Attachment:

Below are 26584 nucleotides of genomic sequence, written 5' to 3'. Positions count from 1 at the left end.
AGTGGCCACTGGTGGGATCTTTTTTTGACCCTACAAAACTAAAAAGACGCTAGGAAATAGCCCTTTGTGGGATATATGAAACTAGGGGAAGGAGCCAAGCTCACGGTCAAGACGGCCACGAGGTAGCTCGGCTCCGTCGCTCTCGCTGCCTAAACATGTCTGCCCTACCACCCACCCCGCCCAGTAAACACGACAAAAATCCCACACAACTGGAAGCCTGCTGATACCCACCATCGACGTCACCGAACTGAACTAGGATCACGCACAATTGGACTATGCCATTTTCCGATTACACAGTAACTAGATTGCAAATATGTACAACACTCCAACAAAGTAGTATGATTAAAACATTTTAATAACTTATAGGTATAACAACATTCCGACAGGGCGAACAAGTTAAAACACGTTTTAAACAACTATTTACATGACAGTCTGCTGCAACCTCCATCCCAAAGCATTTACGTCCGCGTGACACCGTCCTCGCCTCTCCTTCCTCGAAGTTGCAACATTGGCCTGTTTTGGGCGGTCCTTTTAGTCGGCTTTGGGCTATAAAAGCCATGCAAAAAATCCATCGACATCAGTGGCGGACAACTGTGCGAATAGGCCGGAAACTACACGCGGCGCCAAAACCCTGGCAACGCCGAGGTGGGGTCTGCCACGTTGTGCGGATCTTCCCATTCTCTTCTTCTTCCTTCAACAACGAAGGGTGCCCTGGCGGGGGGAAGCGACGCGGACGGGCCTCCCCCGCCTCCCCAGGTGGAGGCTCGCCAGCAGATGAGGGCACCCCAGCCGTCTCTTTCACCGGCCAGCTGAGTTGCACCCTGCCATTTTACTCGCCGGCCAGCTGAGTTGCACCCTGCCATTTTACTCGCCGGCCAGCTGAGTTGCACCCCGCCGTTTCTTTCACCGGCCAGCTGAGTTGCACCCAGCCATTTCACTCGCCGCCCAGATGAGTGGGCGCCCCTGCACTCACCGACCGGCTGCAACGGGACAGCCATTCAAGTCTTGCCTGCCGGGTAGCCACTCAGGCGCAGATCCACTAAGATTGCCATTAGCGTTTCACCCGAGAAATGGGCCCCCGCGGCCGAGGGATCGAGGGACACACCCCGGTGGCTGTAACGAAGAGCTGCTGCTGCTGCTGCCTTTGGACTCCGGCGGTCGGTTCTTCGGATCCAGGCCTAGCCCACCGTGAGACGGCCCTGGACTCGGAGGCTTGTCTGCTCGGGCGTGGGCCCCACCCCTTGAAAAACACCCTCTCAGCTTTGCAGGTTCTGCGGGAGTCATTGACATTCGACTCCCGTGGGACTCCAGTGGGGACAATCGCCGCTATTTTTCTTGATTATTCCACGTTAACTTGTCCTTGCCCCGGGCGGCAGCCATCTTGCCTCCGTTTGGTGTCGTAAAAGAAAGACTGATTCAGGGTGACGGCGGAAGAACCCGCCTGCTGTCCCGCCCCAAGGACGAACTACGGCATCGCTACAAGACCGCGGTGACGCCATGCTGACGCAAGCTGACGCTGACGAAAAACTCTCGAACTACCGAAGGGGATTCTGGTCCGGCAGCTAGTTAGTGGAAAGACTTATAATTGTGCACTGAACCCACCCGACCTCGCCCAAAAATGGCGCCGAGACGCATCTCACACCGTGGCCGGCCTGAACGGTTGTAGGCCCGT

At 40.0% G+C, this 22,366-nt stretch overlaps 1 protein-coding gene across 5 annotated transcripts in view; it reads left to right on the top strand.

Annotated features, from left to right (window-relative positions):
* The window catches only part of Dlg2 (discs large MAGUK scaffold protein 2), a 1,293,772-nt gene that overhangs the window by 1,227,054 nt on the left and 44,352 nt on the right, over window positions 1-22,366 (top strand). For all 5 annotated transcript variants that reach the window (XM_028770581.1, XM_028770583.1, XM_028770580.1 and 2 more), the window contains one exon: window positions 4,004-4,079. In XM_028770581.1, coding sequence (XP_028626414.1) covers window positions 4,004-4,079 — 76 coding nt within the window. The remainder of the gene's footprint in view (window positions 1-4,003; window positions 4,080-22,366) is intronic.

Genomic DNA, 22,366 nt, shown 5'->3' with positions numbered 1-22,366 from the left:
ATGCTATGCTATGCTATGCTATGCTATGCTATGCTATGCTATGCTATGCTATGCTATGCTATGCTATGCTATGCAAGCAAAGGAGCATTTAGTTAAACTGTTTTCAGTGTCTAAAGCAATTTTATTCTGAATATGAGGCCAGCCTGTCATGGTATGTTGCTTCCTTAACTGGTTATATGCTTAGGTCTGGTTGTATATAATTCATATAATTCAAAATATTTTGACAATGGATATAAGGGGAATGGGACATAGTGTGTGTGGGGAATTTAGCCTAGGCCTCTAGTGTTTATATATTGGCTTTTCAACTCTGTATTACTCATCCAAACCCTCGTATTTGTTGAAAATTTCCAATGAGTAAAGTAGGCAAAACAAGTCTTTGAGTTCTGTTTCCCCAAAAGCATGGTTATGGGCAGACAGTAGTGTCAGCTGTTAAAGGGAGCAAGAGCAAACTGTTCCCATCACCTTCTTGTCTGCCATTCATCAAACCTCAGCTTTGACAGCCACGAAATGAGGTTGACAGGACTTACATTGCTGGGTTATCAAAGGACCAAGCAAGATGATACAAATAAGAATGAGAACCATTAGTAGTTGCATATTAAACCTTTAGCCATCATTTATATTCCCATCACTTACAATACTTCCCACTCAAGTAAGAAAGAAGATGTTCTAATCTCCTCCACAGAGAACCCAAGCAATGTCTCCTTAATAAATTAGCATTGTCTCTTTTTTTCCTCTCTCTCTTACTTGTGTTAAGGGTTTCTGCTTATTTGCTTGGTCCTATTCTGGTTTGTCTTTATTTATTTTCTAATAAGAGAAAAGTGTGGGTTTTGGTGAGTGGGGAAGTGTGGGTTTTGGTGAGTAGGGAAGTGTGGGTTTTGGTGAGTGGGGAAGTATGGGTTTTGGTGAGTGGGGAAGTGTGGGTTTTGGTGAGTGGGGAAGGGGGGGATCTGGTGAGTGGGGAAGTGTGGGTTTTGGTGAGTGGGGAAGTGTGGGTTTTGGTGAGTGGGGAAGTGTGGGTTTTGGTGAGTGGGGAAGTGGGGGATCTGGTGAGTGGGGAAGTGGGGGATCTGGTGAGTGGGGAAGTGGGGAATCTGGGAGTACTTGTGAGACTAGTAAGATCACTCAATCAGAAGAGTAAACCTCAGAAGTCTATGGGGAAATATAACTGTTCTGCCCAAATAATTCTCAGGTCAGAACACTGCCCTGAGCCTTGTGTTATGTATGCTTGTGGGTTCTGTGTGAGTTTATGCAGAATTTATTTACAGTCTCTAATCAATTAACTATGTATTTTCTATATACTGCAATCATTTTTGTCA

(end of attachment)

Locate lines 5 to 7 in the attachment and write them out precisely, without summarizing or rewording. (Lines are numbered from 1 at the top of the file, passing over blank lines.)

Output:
* The window catches only part of Dlg2 (discs large MAGUK scaffold protein 2), a 1,293,772-nt gene that overhangs the window by 1,227,054 nt on the left and 44,352 nt on the right, over window positions 1-22,366 (top strand). For all 5 annotated transcript variants that reach the window (XM_028770581.1, XM_028770583.1, XM_028770580.1 and 2 more), the window contains one exon: window positions 4,004-4,079. In XM_028770581.1, coding sequence (XP_028626414.1) covers window positions 4,004-4,079 — 76 coding nt within the window. The remainder of the gene's footprint in view (window positions 1-4,003; window positions 4,080-22,366) is intronic.

Genomic DNA, 22,366 nt, shown 5'->3' with positions numbered 1-22,366 from the left:
ATGCTATGCTATGCTATGCTATGCTATGCTATGCTATGCTATGCTATGCTATGCTATGCTATGCTATGCTATGCAAGCAAAGGAGCATTTAGTTAAACTGTTTTCAGTGTCTAAAGCAATTTTATTCTGAATATGAGGCCAGCCTGTCATGGTATGTTGCTTCCTTAACTGGTTATATGCTTAGGTCTGGTTGTATATAATTCATATAATTCAAAATATTTTGACAATGGATATAAGGGGAATGGGACATAGTGTGTGTGGGGAATTTAGCCTAGGCCTCTAGTGTTTATATATTGGCTTTTCAACTCTGTATTACTCATCCAAACCCTCGTATTTGTTGAAAATTTCCAATGAGTAAAGTAGGCAAAACAAGTCTTTGAGTTCTGTTTCCCCAAAAGCATGGTTATGGGCAGACAGTAGTGTCAGCTGTTAAAGGGAGCAAGAGCAAACTGTTCCCATCACCTTCTTGTCTGCCATTCATCAAACCTCAGCTTTGACAGCCACGAAATGAGGTTGACAGGACTTACATTGCTGGGTTATCAAAGGACCAAGCAAGATGATACAAATAAGAATGAGAACCATTAGTAGTTGCATATTAAACCTTTAGCCATCATTTATATTCCCATCACTTACAATACTTCCCACTCAAGTAAGAAAGAAGATGTTCTAATCTCCTCCACAGAGAACCCAAGCAATGTCTCCTTAATAAATTAGCATTGTCTCTTTTTTTCCTCTCTCTCTTACTTGTGTTAAGGGTTTCTGCTTATTTGCTTGGTCCTATTCTGGTTTGTCTTTATTTATTTTCTAATAAGAGAAAAGTGTGGGTTTTGGTGAGTGGGGAAGTGTGGGTTTTGGTGAGTAGGGAAGTGTGGGTTTTGGTGAGTGGGGAAGTATGGGTTTTGGTGAGTGGGGAAGTGTGGGTTTTGGTGAGTGGGGAAGGGGGGGATCTGGTGAGTGGGGAAGTGTGGGTTTTGGTGAGTGGGGAAGTGTGGGTTTTGGTGAGTGGGGAAGTGTGGGTTTTGGTGAGTGGGGAAGTGGGGGATCTGGTGAGTGGGGAAGTGGGGGATCTGGTGAGTGGGGAAGTGGGGAATCTGGGAGTACTTGTGAGACTAGTAAGATCACTCAATCAGAAGAGTAAACCTCAGAAGTCTATGGGGAAATATAACTGTTCTGCCCAAATAATTCTCAGGTCAGAACACTGCCCTGAGCCTTGTGTTATGTATGCTTGTGGGTTCTGTGTGAGTTTATGCAGAATTTATTTACAGTCTCTAATCAATTAACTATGTATTTTCTATATACTGCAATCATTTTTGTCA